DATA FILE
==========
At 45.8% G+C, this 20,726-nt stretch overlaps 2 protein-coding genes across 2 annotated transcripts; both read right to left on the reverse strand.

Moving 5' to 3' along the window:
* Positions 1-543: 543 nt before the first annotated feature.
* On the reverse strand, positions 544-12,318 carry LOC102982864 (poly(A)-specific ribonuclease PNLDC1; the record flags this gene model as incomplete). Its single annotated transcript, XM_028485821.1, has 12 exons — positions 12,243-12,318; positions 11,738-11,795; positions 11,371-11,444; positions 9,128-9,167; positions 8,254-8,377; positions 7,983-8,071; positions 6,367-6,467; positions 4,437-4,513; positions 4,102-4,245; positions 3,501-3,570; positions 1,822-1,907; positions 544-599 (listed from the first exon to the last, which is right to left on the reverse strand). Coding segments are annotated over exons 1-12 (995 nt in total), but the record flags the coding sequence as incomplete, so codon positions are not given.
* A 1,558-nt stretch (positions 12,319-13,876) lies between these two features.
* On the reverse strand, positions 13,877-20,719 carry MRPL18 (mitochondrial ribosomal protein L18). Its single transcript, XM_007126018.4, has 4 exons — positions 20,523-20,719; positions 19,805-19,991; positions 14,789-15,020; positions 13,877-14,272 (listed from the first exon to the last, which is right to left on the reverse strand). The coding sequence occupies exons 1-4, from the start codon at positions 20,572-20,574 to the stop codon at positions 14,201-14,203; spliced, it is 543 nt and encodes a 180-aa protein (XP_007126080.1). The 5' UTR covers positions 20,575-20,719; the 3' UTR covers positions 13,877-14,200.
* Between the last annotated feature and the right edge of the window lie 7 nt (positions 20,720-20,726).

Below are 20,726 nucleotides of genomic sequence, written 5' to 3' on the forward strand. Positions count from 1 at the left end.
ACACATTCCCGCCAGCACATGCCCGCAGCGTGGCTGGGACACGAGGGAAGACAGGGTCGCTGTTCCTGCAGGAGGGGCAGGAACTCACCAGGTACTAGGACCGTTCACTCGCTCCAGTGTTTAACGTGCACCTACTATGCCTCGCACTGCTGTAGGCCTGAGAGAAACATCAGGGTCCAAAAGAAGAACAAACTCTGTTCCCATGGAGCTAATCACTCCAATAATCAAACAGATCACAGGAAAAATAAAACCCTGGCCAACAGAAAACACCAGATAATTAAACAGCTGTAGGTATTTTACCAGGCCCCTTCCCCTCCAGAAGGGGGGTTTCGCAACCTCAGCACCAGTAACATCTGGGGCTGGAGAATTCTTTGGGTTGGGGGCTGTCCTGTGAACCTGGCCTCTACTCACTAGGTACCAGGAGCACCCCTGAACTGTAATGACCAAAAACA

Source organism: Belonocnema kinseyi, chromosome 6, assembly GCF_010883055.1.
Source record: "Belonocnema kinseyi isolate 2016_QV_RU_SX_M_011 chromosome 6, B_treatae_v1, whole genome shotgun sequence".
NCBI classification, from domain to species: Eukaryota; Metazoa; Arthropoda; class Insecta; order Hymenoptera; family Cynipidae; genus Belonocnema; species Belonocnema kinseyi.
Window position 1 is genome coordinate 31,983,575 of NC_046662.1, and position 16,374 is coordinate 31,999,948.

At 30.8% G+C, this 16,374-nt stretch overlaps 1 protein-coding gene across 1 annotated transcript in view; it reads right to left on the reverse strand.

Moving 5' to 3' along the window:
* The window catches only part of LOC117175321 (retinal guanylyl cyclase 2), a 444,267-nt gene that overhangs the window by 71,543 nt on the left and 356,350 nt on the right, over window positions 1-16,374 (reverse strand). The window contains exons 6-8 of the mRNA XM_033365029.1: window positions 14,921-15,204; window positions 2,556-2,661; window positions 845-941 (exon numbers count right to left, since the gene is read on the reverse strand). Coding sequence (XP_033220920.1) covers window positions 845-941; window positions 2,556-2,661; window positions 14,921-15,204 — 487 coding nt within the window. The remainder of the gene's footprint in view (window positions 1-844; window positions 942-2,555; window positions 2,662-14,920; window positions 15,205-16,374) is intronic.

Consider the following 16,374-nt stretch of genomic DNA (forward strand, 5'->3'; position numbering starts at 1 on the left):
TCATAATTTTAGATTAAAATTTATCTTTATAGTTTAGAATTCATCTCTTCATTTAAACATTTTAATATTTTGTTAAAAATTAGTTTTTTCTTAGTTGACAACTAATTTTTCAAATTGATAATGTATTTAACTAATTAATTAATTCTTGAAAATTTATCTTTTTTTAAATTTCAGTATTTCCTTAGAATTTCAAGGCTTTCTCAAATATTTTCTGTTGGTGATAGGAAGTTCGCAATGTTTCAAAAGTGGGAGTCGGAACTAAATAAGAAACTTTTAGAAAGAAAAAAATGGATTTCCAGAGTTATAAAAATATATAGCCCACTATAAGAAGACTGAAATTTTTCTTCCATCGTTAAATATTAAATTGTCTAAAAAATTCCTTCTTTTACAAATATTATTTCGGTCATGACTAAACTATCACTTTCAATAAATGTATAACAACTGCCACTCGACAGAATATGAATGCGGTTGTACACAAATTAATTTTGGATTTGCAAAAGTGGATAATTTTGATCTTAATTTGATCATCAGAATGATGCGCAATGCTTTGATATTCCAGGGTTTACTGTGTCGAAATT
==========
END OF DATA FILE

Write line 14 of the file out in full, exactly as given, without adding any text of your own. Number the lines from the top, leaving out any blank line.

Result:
At 30.8% G+C, this 16,374-nt stretch overlaps 1 protein-coding gene across 1 annotated transcript in view; it reads right to left on the reverse strand.